Tuesday, December 11, 2012

TED Talk Tuesday: Malcolm Gladwell Talks About CHOICE, HAPPINESS, and SPAGHETTI SAUCE

Today's TED talk, by author Malcolm Gladwell, is lengthy but worth the watch. I find his reasoning to be spot-on for helping me create a healthy querying mindset. He's not talking about writing, either. He's talking about how his friend Howard Moscowitz systematically and scientifically studied what makes people passionate about food.

It's really hard to see our writing with professional detachment, but we all know our feelings about coffee, Pepsi, and spaghetti sauce.

It all comes down to taste.

Your manuscript cannot be the perfect Pepsi. There is no perfect Pepsi. There are only perfect Pepsis.

Intrigued? Watch and see why your book can't, and shouldn't, be loved by all your crit partners, all agents, the whole general public.

Take it away, Malcolm Gladwell!

Can't view Malcolm's talk: Choice, Happiness and Spaghetti Sauce? Watch it here.

My takeaways?

1. People don't know what they want, but it is our job as writers to give it to them anyway. :)

2. "There is no perfect mustard or imperfect mustard. There are only different kinds of mustards that suit different kinds of people." Once you have perfected your manuscript, there will be crit partners/agents/readers, who don't like it. It doesn't mean that your manuscript isn't awesome.

It may mean that your manuscript is old world tomato sauce, and that the people you have been showing it to prefer spaghetti sauce with tons of visible solids. :) Your job as a writer is to use all your clues to find the crit partners/agents/readers who prefer the taste of spaghetti sauce with visible solids and see what they think of your manuscript.

We don't have the time to create different versions of our manuscripts. So we need to be specific when we search for our audience.

I have to add a personal caveat here--and that's that I do find value in receiving a crit from someone who doesn't read in my genre. As long as I know their tastes going in, it is extremely useful to me to hear their feedback.

3. It's all about taste. I know this on some level and have been told this in different ways along my career. But comparing books to food REALLY brings this idea home to me. We need to study and embrace human variability--embrace the diversity--in order to find the fans which will love the taste of our book. I don't want to write a book which appeals in a mediocre way to all. I want to create a book which is loved by some.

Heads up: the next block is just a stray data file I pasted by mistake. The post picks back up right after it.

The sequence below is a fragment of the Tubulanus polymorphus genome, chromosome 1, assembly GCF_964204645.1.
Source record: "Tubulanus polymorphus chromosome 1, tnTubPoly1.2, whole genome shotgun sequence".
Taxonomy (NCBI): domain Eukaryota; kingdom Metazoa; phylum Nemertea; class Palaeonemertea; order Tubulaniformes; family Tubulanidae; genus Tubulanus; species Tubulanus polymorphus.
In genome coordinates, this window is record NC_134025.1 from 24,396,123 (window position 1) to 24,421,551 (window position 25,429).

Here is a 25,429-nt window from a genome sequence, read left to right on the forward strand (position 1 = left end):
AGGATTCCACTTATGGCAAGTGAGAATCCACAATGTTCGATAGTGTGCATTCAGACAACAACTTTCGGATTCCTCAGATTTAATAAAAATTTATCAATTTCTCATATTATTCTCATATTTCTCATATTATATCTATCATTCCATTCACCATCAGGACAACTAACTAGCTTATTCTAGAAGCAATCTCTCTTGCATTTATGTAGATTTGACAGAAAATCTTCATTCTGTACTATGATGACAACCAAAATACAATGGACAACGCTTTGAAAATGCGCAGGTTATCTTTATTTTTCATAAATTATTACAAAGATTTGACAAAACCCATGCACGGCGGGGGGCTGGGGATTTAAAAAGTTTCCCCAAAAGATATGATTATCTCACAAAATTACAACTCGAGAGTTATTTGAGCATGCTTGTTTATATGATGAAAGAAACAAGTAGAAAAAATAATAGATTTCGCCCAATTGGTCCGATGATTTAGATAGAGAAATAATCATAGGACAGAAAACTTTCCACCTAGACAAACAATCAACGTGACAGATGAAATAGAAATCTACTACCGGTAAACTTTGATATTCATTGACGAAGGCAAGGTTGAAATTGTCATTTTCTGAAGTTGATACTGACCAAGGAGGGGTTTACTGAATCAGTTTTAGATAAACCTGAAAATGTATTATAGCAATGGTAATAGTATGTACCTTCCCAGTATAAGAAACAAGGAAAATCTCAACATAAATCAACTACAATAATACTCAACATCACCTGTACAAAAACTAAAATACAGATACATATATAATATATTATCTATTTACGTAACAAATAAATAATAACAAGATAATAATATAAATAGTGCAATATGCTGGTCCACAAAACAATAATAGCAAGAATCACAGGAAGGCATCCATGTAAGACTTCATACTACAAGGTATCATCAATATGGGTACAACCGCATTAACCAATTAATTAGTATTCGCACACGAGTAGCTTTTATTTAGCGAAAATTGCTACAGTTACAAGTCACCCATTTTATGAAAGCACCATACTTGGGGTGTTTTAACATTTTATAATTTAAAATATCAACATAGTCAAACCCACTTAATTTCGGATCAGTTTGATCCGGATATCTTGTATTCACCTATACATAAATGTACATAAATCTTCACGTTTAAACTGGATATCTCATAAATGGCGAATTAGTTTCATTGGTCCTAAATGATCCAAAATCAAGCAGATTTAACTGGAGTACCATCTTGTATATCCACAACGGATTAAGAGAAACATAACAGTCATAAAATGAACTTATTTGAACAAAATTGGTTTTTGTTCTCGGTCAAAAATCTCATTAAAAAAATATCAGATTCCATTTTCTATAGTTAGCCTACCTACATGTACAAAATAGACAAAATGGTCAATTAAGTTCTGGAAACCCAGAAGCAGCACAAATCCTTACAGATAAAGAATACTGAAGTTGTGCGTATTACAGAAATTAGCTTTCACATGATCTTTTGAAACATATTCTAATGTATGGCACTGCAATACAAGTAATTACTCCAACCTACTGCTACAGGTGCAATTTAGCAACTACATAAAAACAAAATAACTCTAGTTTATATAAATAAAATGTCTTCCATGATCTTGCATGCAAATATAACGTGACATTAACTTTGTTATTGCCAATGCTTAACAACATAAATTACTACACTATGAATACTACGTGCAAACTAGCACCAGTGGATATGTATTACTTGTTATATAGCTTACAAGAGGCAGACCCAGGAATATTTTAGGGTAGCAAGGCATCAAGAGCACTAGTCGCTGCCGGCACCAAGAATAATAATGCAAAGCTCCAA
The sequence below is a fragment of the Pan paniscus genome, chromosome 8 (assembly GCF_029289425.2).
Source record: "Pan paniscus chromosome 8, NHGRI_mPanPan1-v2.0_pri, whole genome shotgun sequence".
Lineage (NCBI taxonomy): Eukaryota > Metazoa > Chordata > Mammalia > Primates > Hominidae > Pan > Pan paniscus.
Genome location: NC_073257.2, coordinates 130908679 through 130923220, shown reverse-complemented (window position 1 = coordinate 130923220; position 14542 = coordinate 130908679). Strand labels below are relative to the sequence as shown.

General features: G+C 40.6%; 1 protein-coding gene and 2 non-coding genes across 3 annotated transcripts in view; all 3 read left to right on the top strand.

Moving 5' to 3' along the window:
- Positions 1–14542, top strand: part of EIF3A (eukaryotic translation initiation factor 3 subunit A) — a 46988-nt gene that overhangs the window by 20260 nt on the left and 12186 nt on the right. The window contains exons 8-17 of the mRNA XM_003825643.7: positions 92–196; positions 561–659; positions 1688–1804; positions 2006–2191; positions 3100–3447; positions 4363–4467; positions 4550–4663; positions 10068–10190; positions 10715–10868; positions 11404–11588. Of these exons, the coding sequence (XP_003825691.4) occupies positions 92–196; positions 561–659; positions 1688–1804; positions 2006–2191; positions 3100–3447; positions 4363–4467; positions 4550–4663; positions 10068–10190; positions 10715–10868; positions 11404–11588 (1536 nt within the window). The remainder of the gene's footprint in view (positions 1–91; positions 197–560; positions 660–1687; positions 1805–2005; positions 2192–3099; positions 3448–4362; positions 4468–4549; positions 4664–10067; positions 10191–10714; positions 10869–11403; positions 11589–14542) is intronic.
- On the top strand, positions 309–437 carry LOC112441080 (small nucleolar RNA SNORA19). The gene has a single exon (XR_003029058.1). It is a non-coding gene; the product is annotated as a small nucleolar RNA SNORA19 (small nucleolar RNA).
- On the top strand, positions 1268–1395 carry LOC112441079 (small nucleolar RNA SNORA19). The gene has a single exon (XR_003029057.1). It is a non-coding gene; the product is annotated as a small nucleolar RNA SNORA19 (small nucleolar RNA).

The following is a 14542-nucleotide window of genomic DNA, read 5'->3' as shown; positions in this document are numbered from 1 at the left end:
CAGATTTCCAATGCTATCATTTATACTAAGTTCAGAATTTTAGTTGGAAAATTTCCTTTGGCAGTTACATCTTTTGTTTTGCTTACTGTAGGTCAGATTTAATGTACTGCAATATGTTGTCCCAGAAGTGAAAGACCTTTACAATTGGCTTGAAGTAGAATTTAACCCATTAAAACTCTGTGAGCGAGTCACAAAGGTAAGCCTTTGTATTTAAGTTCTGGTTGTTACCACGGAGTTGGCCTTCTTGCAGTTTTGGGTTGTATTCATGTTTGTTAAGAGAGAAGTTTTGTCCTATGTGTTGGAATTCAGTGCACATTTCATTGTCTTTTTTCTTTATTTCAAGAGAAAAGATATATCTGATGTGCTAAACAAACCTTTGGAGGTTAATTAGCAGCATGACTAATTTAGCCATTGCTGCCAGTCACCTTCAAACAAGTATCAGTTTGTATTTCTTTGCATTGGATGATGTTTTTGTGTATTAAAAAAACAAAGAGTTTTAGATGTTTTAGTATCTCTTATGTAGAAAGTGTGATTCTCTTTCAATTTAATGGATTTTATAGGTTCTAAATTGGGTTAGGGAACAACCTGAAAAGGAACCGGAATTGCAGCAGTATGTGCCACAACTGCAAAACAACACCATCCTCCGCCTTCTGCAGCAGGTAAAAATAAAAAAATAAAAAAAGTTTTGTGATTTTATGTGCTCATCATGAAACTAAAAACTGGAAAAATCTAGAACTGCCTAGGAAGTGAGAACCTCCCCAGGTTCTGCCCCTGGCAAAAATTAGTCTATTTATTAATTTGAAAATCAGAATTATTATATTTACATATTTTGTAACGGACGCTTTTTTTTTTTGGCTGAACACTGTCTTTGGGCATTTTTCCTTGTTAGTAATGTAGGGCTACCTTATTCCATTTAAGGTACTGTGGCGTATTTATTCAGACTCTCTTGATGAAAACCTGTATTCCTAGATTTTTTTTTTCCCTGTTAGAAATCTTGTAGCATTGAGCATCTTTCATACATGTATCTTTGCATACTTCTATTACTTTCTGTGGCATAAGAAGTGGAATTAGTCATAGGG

So, what do you think? Does this idea make it easier to think, when facing a rejection from an agent, that that agent prefers the taste of Pepsi and your manuscript is a Coke?

(Of course we need to make sure our Coke is the best tasting Coke it can be.)

What are your takeaways from this TED talk? What do you do when you are faced with a crit from someone who clearly doesn't like your book? How do you find your true audience? How do you handle the querying process? How do you deal with the rejections?

I will be the first to admit that I love weak, milky coffee (preferably with a nutty flavor). 

I'm so hungry for some spaghetti smothered in garlic mushroom Prego sauce. I think I'll go make some. :)


  1. Yeah. The people who have a problem are those who write to nobody's taste (unles they're doing that on purpose to satisfy themselves). And then there are people who appeal to almost everyone--they're writing WATER is what they're doing. I want to write water. Maybe next year... :)

  2. Anita--I support you in your water writing. :) I think that Stephen King said that he wrote for one reader--his wife. :)

  3. Hi Heather! What an interesting TED talk. I love the way you're applying this concept to books. Makes perfect sense. His talk sure brought back so many memories of when those new products were introduced, and that Gray Poupon commercial! I still say that line to joke around. Well, I guess Starbucks got the message loud and clear, didn't they?

    Wish I could write water, too, but not very likely. I didn't know that about Stephen KIng. Pretty cool that he wrote for his wife. Take care.

  4. Hey Lynn! Thanks so much for stopping by--I think I owe you and email or two--I would love to catch up. I had no idea that there was a time before many varieties of tomato sauce--I found those aspects of this talk interesting too. We joke around with the Grey Poupon line as well--that's good stuff!

  5. Water is so essential! I will watch this and comment soon. Must go clean the yoga studio now!

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